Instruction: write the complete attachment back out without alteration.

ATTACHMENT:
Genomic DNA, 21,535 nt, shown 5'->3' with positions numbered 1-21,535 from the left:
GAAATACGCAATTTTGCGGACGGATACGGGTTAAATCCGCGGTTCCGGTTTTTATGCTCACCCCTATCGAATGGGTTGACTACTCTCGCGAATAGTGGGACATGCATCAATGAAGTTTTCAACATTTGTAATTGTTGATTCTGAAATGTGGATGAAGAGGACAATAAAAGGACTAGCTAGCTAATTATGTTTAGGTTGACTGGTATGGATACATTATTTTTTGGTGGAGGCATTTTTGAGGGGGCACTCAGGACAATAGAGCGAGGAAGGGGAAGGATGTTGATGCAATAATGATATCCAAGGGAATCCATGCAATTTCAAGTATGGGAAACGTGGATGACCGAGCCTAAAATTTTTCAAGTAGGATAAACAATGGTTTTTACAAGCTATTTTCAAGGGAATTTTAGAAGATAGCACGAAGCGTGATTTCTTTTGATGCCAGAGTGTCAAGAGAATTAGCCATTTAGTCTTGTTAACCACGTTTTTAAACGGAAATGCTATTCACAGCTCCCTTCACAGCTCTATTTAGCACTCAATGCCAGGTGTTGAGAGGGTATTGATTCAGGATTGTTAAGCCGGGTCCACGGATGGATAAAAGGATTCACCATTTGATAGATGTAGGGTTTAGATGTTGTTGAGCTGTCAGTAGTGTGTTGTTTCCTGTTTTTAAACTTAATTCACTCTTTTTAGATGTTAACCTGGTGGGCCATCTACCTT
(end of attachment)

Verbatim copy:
Genomic DNA, 21,535 nt, shown 5'->3' with positions numbered 1-21,535 from the left:
GAAATACGCAATTTTGCGGACGGATACGGGTTAAATCCGCGGTTCCGGTTTTTATGCTCACCCCTATCGAATGGGTTGACTACTCTCGCGAATAGTGGGACATGCATCAATGAAGTTTTCAACATTTGTAATTGTTGATTCTGAAATGTGGATGAAGAGGACAATAAAAGGACTAGCTAGCTAATTATGTTTAGGTTGACTGGTATGGATACATTATTTTTTGGTGGAGGCATTTTTGAGGGGGCACTCAGGACAATAGAGCGAGGAAGGGGAAGGATGTTGATGCAATAATGATATCCAAGGGAATCCATGCAATTTCAAGTATGGGAAACGTGGATGACCGAGCCTAAAATTTTTCAAGTAGGATAAACAATGGTTTTTACAAGCTATTTTCAAGGGAATTTTAGAAGATAGCACGAAGCGTGATTTCTTTTGATGCCAGAGTGTCAAGAGAATTAGCCATTTAGTCTTGTTAACCACGTTTTTAAACGGAAATGCTATTCACAGCTCCCTTCACAGCTCTATTTAGCACTCAATGCCAGGTGTTGAGAGGGTATTGATTCAGGATTGTTAAGCCGGGTCCACGGATGGATAAAAGGATTCACCATTTGATAGATGTAGGGTTTAGATGTTGTTGAGCTGTCAGTAGTGTGTTGTTTCCTGTTTTTAAACTTAATTCACTCTTTTTAGATGTTAACCTGGTGGGCCATCTACCTT